The Environmental Protection Agency wants to change how it classifies "glider vehicles" — heavy trucks that are built by pairing a new chassis with an old diesel engine and powertrain. The move would keep the EPA from imposing Clean Air Act emissions standards on the trucks.

To make a glider, companies typically combine a new truck body and cab with a salvaged powertrain. The vintage of the reused engine is important: Many of them date to before 2010, when the EPA tightened emissions standards for pollutants such as nitrogen oxide and particulate matter emitted by heavy duty diesel engines.

For years, usable powertrains had been salvaged from wrecked trucks to make glider vehicles that cost about 25 percent less than new trucks, the EPA says. But it was only after the recent enactment of new emissions restrictions that glider vehicles were "produced in any great number," the agency says.

A main player in the glider industry is Fitzgerald, which petitioned for the EPA rule change along with other companies. In proposing its reversal of course, the EPA cited their petition — including research from Tennessee Tech, which has ties to Fitzgerald. The EPA cited a study by the school that found glider vehicles would emit less than 12 percent of the total NOx and PM emissions for all heavy trucks on the road, rather than the 33 percent that had been claimed by the EPA under the Obama administration.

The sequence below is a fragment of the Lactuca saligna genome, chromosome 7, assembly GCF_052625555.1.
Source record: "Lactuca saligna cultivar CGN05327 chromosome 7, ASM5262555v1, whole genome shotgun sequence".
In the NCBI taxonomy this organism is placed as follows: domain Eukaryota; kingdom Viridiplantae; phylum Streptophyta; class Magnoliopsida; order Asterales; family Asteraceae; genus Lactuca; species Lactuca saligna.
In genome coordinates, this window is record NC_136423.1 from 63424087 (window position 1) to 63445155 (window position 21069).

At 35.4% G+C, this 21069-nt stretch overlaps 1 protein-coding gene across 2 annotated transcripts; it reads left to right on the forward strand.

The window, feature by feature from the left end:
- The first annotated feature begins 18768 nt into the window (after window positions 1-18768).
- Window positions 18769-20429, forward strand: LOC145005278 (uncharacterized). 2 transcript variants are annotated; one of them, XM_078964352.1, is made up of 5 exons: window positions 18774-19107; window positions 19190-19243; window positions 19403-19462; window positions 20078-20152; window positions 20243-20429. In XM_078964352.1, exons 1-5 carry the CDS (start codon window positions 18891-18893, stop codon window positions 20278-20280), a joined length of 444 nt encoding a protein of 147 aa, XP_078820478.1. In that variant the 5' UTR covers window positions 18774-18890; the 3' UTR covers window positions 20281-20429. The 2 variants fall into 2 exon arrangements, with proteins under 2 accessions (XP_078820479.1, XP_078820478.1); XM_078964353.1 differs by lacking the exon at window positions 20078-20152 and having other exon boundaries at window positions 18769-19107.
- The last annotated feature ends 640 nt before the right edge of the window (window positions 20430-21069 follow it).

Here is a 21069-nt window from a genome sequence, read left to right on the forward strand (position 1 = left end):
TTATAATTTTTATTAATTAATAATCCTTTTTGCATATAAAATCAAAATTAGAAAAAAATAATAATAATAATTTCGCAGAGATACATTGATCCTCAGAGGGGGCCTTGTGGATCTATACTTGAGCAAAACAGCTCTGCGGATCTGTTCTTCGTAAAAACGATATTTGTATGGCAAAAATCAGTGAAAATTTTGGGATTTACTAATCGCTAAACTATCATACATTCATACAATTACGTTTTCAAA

The EPA published its proposal in the Federal Register on Thursday, saying that its interpretation of the Clean Air Act has changed from the Obama administration to the Trump administration.

Specifically, the agency says its definitions of terms such as "new motor vehicle," "new motor vehicle engines," and "incomplete" new motor vehicles have changed in the Trump era — and that those terms shouldn't apply to glider trucks. In explaining the change, the EPA says that it's entitled to change positions under a new administration. It also says previous interpretations of the CAA were "incorrect."

From the agency:

"In proposing a new interpretation of the relevant statutory language, EPA now believes that its prior reading was not the best reading, and that the Agency failed to consider adequately the most important threshold consideration: i.e., whether or not Congress, in defining 'new motor vehicle' ... had a specific intent to include ... such a thing as a glider vehicle – a vehicle comprised both of new and previously owned components."

The EPA says it also no longer views glider kits as "incomplete" new motor vehicles, based on the idea that because "a glider kit lacks a powertrain, a glider kit does not explicitly meet the definition of 'motor vehicle.' "

In its rule proposal, the agency adds that it believes its current interpretation is "the most reasonable reading" of the law.

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